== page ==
Medications for moderate to severe Crohn’s:
Corticosteroids. Have been used for many years to treat patients with moderate to severe Crohn’s disease and ulcerative colitis and to treat patients who fail to respond to 5-ASA. Unlike 5-ASA, corticosteroids do not require direct contact with the inflamed intestinal tissues to be effective. Corticosteroids are anti-inflammatory and immunosuppressant, meaning that they reduce inflammation and work to suppress the immune system. When antibiotics and 5-ASAs fail to treat Crohn’s symptoms successfully, corticosteroids are the next-in-line drug. Corticosteroids are faster-acting than 5-ASA, and patients frequently experience improvement in their symptoms within days of beginning them. Corticosteroids, however, do not appear to be useful in maintaining remission in Crohn’s disease and ulcerative colitis or in preventing the return of Crohn’s disease after surgery. Corticosteroids may be administered in pill form, by intravenous drip (IV), as an enema, or as a rectal suppository. Caution should be used in their prescription because of the risk of the body becoming steroid-dependent.
Prednisone is one of the most commonly prescribed steroids, and is known to cause remissions in 70-80% of patients. It is not effective for long-term treatment.
Specific side effects of Prednisone may include:
- osteoporosis, diabetes, depression, high blood pressure, and adrenal conditions. As well, headaches, nausea, vomiting, diarrhea, abdominal pain, rash, and restlessness, all of which are rare.
Budesonide is another corticosteroid that was created with the goal of having fewer side effects than prednisone and other corticosteroids. Instead of travelling throughout the whole body, budesonide is released only in the end of the small intestine and ascending colon, limiting its affects to those areas. This prevents more widespread side effects, but limits its use to only patients who have Crohn’s inflammation in those areas.
Side effects of budesonide may include:
- headache, dizziness, and nausea.
The frequency and severity of side effects of corticosteroids depend on the dose and duration of their use. Short courses of corticosteroids, for example, usually are well tolerated with few and mild side effects. Long-term use of high doses of corticosteroids usually produces predictable and potentially serious side effects. Children need to be especially careful with use of corticosteroids as they can stunt growth.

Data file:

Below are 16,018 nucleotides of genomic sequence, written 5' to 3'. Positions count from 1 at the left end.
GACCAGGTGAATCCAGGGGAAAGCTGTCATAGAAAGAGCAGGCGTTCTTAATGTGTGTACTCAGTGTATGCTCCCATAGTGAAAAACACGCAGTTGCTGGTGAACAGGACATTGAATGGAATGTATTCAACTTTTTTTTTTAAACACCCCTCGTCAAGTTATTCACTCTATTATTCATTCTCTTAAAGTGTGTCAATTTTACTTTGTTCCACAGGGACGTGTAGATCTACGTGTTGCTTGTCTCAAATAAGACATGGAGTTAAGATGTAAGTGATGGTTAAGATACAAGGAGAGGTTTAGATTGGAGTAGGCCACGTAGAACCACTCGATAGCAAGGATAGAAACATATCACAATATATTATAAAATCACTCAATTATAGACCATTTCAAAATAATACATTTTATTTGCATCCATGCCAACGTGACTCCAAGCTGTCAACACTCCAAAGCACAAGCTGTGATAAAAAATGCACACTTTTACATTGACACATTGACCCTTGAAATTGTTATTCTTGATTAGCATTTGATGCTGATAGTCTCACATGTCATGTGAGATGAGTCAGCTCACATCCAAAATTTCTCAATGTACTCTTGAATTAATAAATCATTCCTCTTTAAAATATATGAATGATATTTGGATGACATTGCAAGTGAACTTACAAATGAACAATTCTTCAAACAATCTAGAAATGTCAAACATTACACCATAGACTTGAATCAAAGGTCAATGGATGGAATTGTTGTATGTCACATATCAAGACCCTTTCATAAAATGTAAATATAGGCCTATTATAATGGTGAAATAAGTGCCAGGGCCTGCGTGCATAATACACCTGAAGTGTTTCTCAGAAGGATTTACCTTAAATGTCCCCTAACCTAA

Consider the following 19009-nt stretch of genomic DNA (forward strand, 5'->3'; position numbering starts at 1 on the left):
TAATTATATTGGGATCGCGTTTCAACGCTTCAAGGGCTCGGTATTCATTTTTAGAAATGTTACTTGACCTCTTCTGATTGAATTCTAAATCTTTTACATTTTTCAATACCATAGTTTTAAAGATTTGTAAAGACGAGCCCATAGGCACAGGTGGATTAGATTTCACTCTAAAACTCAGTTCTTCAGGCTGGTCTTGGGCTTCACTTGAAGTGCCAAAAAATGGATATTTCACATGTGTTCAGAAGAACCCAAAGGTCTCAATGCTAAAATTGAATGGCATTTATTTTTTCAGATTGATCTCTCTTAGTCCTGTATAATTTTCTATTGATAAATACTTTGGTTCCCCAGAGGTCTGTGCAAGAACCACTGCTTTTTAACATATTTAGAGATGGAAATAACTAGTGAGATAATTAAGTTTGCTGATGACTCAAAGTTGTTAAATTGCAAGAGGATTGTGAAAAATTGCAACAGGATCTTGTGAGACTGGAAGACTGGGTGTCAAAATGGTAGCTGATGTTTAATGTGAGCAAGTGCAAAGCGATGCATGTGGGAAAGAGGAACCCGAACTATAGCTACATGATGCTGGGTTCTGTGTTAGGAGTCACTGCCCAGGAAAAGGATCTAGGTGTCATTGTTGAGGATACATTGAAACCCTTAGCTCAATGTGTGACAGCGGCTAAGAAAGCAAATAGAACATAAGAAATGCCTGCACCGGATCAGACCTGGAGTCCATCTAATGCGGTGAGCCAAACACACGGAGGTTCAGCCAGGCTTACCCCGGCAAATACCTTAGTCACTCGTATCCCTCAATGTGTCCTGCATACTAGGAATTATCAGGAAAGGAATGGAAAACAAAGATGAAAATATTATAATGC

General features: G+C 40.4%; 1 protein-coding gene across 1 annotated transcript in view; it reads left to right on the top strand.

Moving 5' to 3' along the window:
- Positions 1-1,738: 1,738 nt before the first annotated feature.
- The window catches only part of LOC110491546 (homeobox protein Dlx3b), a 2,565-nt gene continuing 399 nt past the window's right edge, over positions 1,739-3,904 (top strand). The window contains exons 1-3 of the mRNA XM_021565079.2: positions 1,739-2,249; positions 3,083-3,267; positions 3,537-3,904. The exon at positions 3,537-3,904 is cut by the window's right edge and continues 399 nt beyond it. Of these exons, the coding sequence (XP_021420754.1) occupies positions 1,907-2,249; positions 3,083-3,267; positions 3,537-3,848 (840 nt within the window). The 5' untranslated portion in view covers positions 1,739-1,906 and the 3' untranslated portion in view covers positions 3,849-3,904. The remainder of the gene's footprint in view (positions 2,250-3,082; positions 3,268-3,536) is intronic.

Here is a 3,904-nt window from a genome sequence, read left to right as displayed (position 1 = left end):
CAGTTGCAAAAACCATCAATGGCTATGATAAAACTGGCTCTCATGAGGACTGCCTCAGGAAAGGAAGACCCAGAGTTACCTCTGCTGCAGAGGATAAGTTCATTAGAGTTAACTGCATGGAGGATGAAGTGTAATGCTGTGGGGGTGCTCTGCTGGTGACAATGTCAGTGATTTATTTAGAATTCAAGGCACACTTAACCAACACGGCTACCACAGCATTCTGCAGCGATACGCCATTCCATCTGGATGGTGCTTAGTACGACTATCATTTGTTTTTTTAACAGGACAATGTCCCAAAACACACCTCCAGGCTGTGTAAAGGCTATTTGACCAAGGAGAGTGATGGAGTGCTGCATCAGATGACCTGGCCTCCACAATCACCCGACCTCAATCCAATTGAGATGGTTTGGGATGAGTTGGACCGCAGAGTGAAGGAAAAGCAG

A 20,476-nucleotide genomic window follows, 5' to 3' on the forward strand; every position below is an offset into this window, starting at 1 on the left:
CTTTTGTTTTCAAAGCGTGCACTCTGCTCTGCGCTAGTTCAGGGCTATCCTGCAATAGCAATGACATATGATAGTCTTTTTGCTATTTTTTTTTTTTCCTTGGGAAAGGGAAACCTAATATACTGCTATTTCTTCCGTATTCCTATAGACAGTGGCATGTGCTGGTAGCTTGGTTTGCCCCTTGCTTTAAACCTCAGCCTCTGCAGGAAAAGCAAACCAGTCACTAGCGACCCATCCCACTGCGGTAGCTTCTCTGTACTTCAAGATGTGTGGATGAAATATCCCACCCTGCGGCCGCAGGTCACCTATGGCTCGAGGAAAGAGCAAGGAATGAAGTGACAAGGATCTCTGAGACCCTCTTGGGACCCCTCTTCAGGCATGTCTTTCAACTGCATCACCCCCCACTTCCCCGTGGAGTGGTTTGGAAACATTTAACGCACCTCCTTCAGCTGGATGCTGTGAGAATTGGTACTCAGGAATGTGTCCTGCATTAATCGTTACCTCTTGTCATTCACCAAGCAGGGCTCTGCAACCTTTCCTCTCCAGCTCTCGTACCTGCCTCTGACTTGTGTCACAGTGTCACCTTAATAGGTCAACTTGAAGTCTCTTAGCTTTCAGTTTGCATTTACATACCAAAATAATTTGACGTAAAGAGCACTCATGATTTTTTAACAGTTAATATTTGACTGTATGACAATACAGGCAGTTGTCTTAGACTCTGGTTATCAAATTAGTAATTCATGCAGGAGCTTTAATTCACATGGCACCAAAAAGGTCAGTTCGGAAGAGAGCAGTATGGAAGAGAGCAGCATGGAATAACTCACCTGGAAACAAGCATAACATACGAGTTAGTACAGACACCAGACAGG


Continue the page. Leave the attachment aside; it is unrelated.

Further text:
Common side effects of corticosteroids in general include:
- Rounding of the face, sometimes referred to as “moon face”
- Growth of excess body hair
- Weight gain
- Weakened muscles
- High blood pressure
- Irritability and increased mood swings
- Osteopenia or osteoporosis—a thinning of the bones that can lead to increased risk of fracture
Prolonged use of corticosteroids can cause adrenal insufficiency, a condition where the adrenal glands are not able to produce as much cortisol—necessary for proper functioning of the body. Cortisol helps the body manage stress, infections and other functions. Symptoms of adrenal insufficiency include nausea, vomiting, and even shock. Withdrawing corticosteroids too quickly also can produce symptoms of fever, fatigue, and joint pain. Therefore, when corticosteroids are discontinued, the dose usually is tapered gradually rather than stopped abruptly. It is important to note that even after stopping corticosteroid use, the adrenal glands may continue to be produce less cortisol, which can last for several months up to two years.
Long-term use of corticosteroids can lead to osteopenia or osteoporosis—therefore increasing dietary calcium, along with a calcium supplement is important. It is also important to do regular weight-bearing exercise and not smoke.
Corticosteroids, while very effective, have predictable and potentially serious side effects, and should be used for the shortest possible length of time.
Immunosuppressants, also called immunomodulators or immune modifiers, are medications that affect the immune system—the body’s defense against harmful viruses, bacteria and other foreign invaders. When the immune system is activated, it causes inflammation where the activation occurs—part of the defensive response. Normally, activation only occurs when the body is exposed to foreign invaders, but in patients with Crohn’s, the immune system goes into over-drive and is chronically activated even when there is not invader. This class of drugs works to block actions in the immune system that are involved with the inflammatory response. Immunosuppresants work to decrease inflammation by reducing the number of immune cells—this can increase risk of infection, but can have great benefit in controlling moderate to severe Crohn’s.
Common immunosuppressants include:
- Azathioprine (AZA). AZA is taken orally, and typically takes 6 to 12 weeks to take full effect. 2 out of 3 patients experience relief from Crohn’s flare-ups. With limited side effects, AZA is an effective treatment, though it can put patients at higher risk of infection and lymphoma; and 2% may be allergic. Regular blood tests can help detect any potentially serious side effects.